Pat Fenl-in, Pat Fenl-out?


In the aftermath of Hibernian’s League Cup exit to bitter city rivals, Hearts, there has been a lot of turmoil surrounding a lot of people, the Hibs players, Rod Petrie, the chairman, and last but certainly not least, manager Pat Fenlon. The loss was the second to their rivals so far this season, having lost their away league fixture 1-0 back in August. Such is the fierceness of the rivalry, emotions can easily boil over in the heat of defeat, but in the grand scheme of all things considered were the group of fans right to protest calling for Fenlon’s sacking after the game? Let’s take a look and stretch our memories back a few months back in the interest of a better context.
Hibs manager Pat Fenlon is coming under fire this season

Hibs manager Pat Fenlon is coming under fire this season

When the former Bohemians and Shelbourne boss was appointed as Hibernian manager in November 2011 the club were in a desperate position nearing the half-way point of their season. He was initially left to work with a squad of players which had been assembled by previous manager, Kevin Calderwood, thus making a slow start, taking just one point from his opening five league games. The following January, Felon took the opportunity to revamp his struggling squad adding key players such as now captain, James McPake. Hibs reached the SFA Cup Final the following May but were trumped by rivals Hearts 5-1 in the final, the hurt of which still lingers today. Ultimately Fenlon managed to keep the Hibees in the SPL having found his squad floundering in second-last when he arrived and began to build for his first full campaign adding no less than 10 new players to his squad.

Hibs started the following campaign brightly and took everyone by surprise as they found themselves at the summit of the table for a brief period of time. This was a striking improvement which nobody could have anticipated, spearheaded by on-loan striker Leigh Griffiths, who transformed from a troublesome young man into goal-machine and Scottish international under Fenlon’s guidance. The Edinburgh outfit went on to reach a second successive SFA Cup Final, dumping rivals Hearts out on the road and met Celtic in the final, only to be beaten 3-0. Hibs’ league form waivered over the course of the season and they eventually finished 7th on 51 points, 18 better off than their previous campaign.

Fenlon’s second full season would begin as an unholy nightmare. Before a ball was kicked, the former League of Ireland champion had to find a replacement for his talisman Leigh Griffiths whose loan move from Wolves had expired, and they were unwilling to extend his load or sell the player back to the club. Hibs’ Europa League qualifying round clash against FC Malmo was a huge turning point of opinion in the wrong direction for Fenlon as they were embarrassed 9-0 on aggregate by the eventual Swedish champions.

Hibs are missing striker Leigh Griffiths, now enjoying life at Wolves

Hibs are missing striker Leigh Griffiths (r), now enjoying life at Wolves

Action needed to be taken and Hibs brought in Irish u-21 international James Collins from Swindon, and Paul Heffernan from Kilmarnock to bolster their attack. Rowan Vine and Frenchman Abdellah Zoubir also joined rank to put the final touches to Fenlon’s squad, and also to ease the blow caused by the long-term injury of youngster Alex Harris who had shown glimpses of class in the previous season and was rumoured to be courted by some of England’s biggest clubs.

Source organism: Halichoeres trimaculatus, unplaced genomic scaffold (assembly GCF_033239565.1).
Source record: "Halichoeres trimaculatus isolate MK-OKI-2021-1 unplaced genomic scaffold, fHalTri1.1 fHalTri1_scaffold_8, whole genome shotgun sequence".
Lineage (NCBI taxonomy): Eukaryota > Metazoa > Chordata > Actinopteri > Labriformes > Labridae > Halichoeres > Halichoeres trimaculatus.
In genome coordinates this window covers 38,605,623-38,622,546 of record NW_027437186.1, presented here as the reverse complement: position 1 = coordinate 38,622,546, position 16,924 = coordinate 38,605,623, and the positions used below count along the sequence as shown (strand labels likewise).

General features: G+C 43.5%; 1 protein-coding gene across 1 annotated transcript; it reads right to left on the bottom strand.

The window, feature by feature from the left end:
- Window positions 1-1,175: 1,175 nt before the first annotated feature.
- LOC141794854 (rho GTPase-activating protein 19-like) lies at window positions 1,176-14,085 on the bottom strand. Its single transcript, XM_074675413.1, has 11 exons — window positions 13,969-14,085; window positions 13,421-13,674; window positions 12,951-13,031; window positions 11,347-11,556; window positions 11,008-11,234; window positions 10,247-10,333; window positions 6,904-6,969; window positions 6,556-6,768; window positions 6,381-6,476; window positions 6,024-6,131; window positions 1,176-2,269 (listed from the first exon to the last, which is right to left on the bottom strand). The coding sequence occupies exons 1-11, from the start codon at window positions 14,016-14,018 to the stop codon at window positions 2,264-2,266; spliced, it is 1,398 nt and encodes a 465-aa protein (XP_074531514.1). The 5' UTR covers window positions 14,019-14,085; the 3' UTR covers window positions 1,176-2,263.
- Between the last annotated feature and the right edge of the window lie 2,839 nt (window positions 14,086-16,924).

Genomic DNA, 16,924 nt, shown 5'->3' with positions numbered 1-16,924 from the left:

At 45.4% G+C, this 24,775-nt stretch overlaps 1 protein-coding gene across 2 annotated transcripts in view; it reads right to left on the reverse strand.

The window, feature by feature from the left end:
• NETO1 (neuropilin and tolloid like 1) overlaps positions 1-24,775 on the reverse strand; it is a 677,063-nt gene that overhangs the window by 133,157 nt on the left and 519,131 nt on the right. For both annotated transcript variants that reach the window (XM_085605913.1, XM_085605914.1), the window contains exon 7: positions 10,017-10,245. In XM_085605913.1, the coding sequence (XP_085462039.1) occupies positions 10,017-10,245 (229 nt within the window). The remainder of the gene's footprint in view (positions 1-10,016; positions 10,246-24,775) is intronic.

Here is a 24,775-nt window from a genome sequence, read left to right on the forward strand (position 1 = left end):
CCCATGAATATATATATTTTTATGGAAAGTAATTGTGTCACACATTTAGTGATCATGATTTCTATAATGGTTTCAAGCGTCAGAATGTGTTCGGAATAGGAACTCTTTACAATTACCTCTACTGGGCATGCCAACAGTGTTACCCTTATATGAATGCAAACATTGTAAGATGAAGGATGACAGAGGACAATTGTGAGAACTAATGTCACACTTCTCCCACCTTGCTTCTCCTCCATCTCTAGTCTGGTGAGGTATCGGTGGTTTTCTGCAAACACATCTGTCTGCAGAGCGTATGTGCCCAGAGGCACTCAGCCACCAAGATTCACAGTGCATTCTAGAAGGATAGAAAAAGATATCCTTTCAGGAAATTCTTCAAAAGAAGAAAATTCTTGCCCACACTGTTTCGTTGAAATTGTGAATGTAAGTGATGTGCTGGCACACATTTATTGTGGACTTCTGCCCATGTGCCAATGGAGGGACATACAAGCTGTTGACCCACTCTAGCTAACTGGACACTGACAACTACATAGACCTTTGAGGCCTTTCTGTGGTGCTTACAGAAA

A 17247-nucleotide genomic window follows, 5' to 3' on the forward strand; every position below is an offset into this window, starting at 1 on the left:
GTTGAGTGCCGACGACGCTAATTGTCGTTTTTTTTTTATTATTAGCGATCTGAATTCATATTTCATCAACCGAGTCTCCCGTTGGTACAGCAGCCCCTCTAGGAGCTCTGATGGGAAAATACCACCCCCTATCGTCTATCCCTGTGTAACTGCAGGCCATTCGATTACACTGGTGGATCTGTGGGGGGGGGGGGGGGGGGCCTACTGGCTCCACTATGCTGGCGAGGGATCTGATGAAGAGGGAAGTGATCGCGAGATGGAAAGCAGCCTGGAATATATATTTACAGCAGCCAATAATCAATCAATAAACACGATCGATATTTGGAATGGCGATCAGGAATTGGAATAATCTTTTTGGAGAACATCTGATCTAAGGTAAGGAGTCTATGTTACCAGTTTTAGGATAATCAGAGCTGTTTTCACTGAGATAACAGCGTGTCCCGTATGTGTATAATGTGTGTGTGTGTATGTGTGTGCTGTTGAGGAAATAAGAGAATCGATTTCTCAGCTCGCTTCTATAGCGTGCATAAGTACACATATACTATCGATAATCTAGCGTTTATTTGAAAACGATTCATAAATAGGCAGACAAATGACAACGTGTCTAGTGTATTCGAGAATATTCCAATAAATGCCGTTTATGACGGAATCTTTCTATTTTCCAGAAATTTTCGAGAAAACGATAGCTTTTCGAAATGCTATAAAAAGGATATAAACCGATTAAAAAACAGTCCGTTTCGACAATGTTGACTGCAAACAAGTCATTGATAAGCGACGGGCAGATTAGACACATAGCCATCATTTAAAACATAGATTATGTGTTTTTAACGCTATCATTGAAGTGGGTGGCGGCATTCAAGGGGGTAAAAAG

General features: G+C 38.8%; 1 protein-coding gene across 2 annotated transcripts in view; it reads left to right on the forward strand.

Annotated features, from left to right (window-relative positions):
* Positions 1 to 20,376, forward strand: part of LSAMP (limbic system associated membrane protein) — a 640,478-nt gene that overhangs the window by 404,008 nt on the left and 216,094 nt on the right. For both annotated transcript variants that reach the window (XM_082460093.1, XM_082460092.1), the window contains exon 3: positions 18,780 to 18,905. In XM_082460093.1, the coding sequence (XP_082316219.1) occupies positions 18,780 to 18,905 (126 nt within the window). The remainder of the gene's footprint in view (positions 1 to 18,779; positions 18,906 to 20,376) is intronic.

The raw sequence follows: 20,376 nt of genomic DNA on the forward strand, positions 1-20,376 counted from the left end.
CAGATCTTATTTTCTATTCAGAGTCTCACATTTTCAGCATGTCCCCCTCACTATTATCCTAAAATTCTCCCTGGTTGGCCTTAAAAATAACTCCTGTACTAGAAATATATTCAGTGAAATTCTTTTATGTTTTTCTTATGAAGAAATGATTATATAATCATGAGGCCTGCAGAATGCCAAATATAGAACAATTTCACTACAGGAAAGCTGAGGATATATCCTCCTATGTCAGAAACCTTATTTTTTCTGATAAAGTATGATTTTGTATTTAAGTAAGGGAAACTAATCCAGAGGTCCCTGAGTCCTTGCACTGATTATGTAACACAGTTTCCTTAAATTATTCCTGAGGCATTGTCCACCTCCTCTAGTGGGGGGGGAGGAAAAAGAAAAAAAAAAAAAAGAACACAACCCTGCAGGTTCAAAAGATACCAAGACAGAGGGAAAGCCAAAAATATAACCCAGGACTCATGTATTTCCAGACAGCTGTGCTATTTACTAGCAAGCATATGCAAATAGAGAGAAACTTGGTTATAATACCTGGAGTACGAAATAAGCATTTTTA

Again, Hibs failed to show any real consistency in their league form, particularly at home having lost four games at Easter Road. The Cabbage currently find themselves in 7th place, where they finished the previous campaign, so is it a lack of continuous improvement that has Hibs fans aggrieved, or is Pat Fenlon just unfortunate to be losing the wrong games at the wrong time? I think even the most fervent of Hibbies fans know that they’re never going to be on a same platform as Celtic, and formerly Rangers, so what is it that has them gathering outside Easter Road pleading for Fenlon’s P45 to be issued to him? Prior to their League Cup defeat to Hearts, Hibs had lost just one of their last nine games in all competitions, so the question begs to be asked, are the fans being unrealistic with themselves and do they need to evaluate how far they’ve come in the space of just under two years?

Another factor to take in to context is the tight financial regime which they do their business by. Unbeknownst to fans, Hibs’ wage budget is considerably less than what their rivals pay, a plan which is implemented to maintain the health and safe-keeping of the club, and to avoid a similar fate to what happened to Hearts who went in to administration and began the season on -15 points.

Ultimately I would hope that chairman Rod Petrie sticks by his man and allows Fenlon to continue a season which is closer to being a promising one that it is a disaster. Hibernian’s last two defeats have come against the league’s second strongest team, Aberdeen, and extremely unluckily against Hearts as they dominated the game and squandered several chances early and late on. In the bigger picture I think Fenlon has performed to standard and expectation minus two calamities, against Hearts in the 2012 SFA Cup Final and the Europa League qualifier against Malmo, which are proving to be all too difficult for Hibs fans to see past at this moment in time. The heat is on for Fenlon and Hibs as unrelenting pressure from disgruntled fans mounts. The two games against two tough opponents, Motherwell and Inverness CT , could well decide Fenlon’s future.

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